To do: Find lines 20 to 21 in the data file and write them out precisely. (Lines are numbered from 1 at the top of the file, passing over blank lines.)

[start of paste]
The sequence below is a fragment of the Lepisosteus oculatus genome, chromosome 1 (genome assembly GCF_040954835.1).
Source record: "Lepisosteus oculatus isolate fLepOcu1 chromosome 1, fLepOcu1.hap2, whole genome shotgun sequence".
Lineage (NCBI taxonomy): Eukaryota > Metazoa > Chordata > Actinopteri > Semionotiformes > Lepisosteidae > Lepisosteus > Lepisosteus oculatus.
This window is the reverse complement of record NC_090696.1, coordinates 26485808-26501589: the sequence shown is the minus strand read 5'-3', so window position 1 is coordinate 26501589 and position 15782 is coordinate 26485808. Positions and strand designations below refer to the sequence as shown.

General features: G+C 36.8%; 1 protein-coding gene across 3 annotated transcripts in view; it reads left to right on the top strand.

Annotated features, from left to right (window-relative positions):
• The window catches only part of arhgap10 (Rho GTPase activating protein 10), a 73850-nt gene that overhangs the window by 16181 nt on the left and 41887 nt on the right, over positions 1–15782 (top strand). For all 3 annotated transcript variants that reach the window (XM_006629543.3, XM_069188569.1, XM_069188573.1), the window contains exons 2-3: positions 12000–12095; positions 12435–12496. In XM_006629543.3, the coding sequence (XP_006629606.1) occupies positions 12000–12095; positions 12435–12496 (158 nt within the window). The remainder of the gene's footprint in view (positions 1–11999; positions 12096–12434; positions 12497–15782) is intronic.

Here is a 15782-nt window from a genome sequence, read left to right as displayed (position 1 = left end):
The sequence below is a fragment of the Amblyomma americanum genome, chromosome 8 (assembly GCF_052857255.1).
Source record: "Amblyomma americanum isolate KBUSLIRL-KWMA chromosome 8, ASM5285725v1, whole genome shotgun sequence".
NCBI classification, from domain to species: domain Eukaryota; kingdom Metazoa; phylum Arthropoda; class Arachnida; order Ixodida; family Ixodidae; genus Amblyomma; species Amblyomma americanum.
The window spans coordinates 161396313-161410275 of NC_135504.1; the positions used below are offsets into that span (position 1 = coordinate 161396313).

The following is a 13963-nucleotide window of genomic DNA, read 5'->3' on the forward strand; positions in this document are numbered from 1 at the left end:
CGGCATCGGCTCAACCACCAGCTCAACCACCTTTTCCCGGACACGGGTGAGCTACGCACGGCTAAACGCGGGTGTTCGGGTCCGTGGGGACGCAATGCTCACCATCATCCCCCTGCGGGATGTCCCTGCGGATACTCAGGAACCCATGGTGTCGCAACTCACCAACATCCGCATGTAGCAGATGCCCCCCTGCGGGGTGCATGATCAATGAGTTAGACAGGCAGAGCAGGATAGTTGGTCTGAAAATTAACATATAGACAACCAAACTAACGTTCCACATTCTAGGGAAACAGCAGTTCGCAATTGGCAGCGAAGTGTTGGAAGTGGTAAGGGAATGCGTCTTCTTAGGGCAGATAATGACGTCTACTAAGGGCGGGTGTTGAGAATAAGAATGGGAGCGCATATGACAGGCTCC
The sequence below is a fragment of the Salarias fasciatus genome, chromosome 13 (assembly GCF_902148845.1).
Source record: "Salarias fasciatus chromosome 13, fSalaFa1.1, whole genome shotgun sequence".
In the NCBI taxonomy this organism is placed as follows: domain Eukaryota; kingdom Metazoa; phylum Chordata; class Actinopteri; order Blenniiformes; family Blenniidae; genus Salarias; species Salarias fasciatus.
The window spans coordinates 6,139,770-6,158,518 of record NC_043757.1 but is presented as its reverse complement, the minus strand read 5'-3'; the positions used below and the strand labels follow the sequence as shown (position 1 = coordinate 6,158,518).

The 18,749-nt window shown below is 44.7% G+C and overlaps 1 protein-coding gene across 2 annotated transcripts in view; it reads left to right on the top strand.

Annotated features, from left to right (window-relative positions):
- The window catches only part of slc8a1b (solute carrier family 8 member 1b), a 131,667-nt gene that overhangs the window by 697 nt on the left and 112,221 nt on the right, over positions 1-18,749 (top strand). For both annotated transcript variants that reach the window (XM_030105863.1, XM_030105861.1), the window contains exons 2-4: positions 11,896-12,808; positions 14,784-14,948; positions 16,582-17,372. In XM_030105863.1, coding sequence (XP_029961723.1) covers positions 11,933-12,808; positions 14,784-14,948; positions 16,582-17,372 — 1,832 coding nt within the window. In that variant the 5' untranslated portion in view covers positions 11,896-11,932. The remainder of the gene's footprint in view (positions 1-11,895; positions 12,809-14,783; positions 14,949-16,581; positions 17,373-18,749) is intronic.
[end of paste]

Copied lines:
Annotated features, from left to right (window-relative positions):
- The window catches only part of slc8a1b (solute carrier family 8 member 1b), a 131,667-nt gene that overhangs the window by 697 nt on the left and 112,221 nt on the right, over positions 1-18,749 (top strand). For both annotated transcript variants that reach the window (XM_030105863.1, XM_030105861.1), the window contains exons 2-4: positions 11,896-12,808; positions 14,784-14,948; positions 16,582-17,372. In XM_030105863.1, coding sequence (XP_029961723.1) covers positions 11,933-12,808; positions 14,784-14,948; positions 16,582-17,372 — 1,832 coding nt within the window. In that variant the 5' untranslated portion in view covers positions 11,896-11,932. The remainder of the gene's footprint in view (positions 1-11,895; positions 12,809-14,783; positions 14,949-16,581; positions 17,373-18,749) is intronic.